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Campbell v. National Fuel Gas Distribution Corp.

United States District Court, W.D. New York

May 11, 2017



          ELIZABETH A.WOLFORD, United States District Judge


         Plaintiff Sharon Campbell ("Plaintiff) filed this action on April 30, 2013, complaining of employment discrimination in violation of Title VII of the Civil Rights Act of 1964, 42 U.S.C. §§ 2000e et seq. (Dkt. 1). The case was referred to United States Magistrate Judge Leslie G. Foschio for disposition of all non-dispositive motions, and to hear and report on dispositive motions for the consideration of this Court pursuant to 28 U.S.C. § 636(B)(1). (Dkt. 8). On November 3, 2014, Defendant National Fuel Gas Distribution Corporation ("Defendant") filed a motion for summary judgment. (Dkt. 28). Magistrate Judge Foschio filed a report and recommendation ("R&R") on July 26, 2016, recommending that this Court grant summary judgment. (Dkt. 58). Plaintiff filed timely objections to the R&R (Dkt. 61), and Defendant filed a response (Dkt. 62). Oral argument was held before the undersigned on November 22, 2016. (Dkt. 64).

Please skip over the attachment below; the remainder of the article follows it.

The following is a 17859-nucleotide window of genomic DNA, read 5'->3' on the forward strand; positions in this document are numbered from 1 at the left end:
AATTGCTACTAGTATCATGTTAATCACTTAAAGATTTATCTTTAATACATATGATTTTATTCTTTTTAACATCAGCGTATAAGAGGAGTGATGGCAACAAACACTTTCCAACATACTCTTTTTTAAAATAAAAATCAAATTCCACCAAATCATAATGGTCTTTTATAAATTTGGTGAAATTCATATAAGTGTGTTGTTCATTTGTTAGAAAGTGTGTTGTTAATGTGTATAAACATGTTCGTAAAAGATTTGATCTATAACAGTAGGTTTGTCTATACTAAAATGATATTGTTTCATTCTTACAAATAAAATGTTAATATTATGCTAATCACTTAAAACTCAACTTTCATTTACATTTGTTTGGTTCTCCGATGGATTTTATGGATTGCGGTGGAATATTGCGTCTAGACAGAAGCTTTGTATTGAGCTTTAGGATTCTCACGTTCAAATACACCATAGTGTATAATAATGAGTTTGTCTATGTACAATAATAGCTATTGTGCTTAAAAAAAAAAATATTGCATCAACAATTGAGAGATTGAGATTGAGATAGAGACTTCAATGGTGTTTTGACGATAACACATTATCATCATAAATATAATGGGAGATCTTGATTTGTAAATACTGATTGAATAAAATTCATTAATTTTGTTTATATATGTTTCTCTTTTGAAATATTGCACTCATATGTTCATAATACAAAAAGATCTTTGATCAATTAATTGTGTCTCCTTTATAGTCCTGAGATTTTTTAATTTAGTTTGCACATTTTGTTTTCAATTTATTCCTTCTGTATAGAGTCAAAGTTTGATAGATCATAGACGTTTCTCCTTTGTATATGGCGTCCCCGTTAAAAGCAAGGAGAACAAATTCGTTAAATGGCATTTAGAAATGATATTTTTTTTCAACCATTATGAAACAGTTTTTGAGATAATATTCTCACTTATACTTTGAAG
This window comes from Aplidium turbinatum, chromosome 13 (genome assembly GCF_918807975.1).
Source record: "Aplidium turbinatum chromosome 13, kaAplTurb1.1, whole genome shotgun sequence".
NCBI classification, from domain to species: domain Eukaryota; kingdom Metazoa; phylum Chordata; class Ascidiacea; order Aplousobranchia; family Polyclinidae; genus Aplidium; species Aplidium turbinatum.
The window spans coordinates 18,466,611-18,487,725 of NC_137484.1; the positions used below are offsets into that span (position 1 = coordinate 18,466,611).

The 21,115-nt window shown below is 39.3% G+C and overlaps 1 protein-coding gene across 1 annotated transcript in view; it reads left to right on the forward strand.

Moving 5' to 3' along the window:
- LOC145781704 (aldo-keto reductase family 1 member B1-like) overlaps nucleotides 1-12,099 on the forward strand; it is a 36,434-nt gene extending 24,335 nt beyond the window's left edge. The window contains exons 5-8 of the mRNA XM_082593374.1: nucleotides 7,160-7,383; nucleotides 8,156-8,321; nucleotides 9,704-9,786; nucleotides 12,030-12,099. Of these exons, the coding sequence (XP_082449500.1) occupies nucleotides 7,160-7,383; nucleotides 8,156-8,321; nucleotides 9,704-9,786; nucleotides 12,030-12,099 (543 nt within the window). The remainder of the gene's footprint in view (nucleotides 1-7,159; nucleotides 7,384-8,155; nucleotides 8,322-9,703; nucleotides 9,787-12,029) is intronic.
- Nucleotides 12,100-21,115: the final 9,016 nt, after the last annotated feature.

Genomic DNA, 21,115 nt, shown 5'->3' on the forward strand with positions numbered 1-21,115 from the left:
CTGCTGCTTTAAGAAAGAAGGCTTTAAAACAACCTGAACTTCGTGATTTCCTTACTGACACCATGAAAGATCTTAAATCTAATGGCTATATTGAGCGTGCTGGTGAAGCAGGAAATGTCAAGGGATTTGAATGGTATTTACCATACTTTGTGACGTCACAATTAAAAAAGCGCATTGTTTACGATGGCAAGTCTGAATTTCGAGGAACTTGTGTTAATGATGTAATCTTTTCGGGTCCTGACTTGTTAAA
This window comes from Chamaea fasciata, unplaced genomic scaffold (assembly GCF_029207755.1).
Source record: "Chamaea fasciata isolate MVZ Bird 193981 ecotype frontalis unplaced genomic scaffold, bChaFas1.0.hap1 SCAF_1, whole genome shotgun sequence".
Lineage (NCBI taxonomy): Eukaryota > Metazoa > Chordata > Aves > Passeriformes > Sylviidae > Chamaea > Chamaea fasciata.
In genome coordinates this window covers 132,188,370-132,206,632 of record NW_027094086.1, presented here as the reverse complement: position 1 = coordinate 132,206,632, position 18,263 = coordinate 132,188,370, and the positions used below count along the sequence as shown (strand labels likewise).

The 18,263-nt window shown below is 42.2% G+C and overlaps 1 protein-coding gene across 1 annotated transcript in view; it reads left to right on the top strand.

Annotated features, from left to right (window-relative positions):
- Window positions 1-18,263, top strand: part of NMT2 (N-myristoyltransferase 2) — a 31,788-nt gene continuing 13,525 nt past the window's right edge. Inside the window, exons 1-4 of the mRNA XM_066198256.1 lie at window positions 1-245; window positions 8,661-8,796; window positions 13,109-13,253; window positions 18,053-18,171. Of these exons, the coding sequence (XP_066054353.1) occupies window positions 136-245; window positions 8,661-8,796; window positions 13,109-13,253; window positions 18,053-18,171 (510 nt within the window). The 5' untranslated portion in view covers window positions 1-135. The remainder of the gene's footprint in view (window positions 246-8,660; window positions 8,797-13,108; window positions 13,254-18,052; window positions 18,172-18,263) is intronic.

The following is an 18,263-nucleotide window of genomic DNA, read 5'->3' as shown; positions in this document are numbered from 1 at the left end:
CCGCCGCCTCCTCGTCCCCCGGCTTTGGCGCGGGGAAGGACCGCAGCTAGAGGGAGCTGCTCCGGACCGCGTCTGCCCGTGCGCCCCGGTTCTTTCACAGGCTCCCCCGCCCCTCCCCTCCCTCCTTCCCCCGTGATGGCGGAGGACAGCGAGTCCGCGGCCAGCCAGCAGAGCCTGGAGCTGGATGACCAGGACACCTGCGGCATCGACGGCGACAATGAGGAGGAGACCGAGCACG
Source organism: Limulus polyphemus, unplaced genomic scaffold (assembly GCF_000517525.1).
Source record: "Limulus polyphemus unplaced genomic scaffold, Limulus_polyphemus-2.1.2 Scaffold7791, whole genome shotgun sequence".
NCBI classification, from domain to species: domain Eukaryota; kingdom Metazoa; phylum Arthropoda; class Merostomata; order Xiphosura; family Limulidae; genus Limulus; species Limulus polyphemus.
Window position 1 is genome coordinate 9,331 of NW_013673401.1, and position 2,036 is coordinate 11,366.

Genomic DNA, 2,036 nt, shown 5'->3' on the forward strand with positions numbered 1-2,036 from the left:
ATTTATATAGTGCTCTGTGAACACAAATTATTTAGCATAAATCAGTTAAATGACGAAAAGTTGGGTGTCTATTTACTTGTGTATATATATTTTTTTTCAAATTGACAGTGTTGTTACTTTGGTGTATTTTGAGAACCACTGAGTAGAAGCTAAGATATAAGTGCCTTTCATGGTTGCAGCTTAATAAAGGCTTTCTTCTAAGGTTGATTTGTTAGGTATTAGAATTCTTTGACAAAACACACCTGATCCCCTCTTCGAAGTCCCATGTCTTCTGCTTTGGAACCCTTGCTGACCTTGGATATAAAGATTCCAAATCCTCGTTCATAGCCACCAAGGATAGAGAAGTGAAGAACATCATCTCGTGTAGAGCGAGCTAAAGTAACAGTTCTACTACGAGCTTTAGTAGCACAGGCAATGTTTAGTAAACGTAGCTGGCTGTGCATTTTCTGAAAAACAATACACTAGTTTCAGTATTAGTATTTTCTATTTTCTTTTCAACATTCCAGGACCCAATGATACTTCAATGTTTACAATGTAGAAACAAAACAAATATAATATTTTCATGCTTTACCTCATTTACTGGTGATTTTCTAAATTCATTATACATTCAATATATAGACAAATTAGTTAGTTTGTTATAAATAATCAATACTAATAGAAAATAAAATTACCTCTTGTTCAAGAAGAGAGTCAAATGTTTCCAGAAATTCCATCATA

This Court agrees with the R&R's recommendation that summary judgment should be granted in favor of Plaintiff, and for the reasons set forth below, Defendant's motion for summary judgment is granted.


         The factual background of this case is set forth in detail in the R&R. (See Dkt. 58 at 3-11). Familiarity with the R&R is assumed for purposes of this Decision and Order.


         I. Standard of Review